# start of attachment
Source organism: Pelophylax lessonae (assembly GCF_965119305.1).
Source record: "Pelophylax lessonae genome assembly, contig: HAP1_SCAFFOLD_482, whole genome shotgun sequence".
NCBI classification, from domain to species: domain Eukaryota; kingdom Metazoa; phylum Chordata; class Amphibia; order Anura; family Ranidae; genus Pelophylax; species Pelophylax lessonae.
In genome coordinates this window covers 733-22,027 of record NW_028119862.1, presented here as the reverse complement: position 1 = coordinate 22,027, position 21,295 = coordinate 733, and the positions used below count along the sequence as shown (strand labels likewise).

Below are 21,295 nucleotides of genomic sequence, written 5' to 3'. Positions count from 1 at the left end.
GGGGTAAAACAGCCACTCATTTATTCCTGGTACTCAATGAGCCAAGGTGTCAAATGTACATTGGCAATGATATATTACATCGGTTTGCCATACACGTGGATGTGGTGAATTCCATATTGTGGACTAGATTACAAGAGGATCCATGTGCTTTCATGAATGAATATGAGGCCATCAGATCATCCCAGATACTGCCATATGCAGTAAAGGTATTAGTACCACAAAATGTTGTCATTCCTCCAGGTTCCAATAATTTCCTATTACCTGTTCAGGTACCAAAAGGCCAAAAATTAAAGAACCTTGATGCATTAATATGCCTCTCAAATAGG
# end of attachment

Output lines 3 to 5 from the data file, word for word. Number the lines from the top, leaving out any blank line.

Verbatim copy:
NCBI classification, from domain to species: domain Eukaryota; kingdom Metazoa; phylum Chordata; class Amphibia; order Anura; family Ranidae; genus Pelophylax; species Pelophylax lessonae.
In genome coordinates this window covers 733-22,027 of record NW_028119862.1, presented here as the reverse complement: position 1 = coordinate 22,027, position 21,295 = coordinate 733, and the positions used below count along the sequence as shown (strand labels likewise).

Below are 21,295 nucleotides of genomic sequence, written 5' to 3'. Positions count from 1 at the left end.